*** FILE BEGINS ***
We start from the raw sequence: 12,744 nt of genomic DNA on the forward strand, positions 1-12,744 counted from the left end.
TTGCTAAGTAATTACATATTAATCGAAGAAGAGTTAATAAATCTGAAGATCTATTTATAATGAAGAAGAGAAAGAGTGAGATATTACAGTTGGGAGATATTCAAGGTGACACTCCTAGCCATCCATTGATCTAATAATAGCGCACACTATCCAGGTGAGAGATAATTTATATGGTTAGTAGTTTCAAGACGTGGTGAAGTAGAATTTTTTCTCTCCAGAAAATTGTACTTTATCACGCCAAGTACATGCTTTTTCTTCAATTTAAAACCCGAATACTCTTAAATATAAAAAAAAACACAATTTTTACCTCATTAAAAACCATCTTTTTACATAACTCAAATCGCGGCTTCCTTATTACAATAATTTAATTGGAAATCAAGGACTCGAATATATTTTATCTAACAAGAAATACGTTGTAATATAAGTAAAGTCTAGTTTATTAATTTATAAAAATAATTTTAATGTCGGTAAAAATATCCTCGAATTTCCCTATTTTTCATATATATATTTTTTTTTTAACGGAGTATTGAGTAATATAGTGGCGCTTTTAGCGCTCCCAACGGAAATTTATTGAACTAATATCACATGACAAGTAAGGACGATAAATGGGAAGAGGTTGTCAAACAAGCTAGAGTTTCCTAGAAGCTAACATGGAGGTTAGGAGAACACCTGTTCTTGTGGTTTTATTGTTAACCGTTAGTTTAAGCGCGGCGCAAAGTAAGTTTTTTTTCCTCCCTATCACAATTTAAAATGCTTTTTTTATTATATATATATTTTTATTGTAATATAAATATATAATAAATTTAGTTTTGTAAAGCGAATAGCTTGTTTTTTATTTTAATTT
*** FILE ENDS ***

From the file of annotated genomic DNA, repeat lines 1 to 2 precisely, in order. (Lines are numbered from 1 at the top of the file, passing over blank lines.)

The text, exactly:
We start from the raw sequence: 12,744 nt of genomic DNA on the forward strand, positions 1-12,744 counted from the left end.
TTGCTAAGTAATTACATATTAATCGAAGAAGAGTTAATAAATCTGAAGATCTATTTATAATGAAGAAGAGAAAGAGTGAGATATTACAGTTGGGAGATATTCAAGGTGACACTCCTAGCCATCCATTGATCTAATAATAGCGCACACTATCCAGGTGAGAGATAATTTATATGGTTAGTAGTTTCAAGACGTGGTGAAGTAGAATTTTTTCTCTCCAGAAAATTGTACTTTATCACGCCAAGTACATGCTTTTTCTTCAATTTAAAACCCGAATACTCTTAAATATAAAAAAAAACACAATTTTTACCTCATTAAAAACCATCTTTTTACATAACTCAAATCGCGGCTTCCTTATTACAATAATTTAATTGGAAATCAAGGACTCGAATATATTTTATCTAACAAGAAATACGTTGTAATATAAGTAAAGTCTAGTTTATTAATTTATAAAAATAATTTTAATGTCGGTAAAAATATCCTCGAATTTCCCTATTTTTCATATATATATTTTTTTTTTAACGGAGTATTGAGTAATATAGTGGCGCTTTTAGCGCTCCCAACGGAAATTTATTGAACTAATATCACATGACAAGTAAGGACGATAAATGGGAAGAGGTTGTCAAACAAGCTAGAGTTTCCTAGAAGCTAACATGGAGGTTAGGAGAACACCTGTTCTTGTGGTTTTATTGTTAACCGTTAGTTTAAGCGCGGCGCAAAGTAAGTTTTTTTTCCTCCCTATCACAATTTAAAATGCTTTTTTTATTATATATATATTTTTATTGTAATATAAATATATAATAAATTTAGTTTTGTAAAGCGAATAGCTTGTTTTTTATTTTAATTT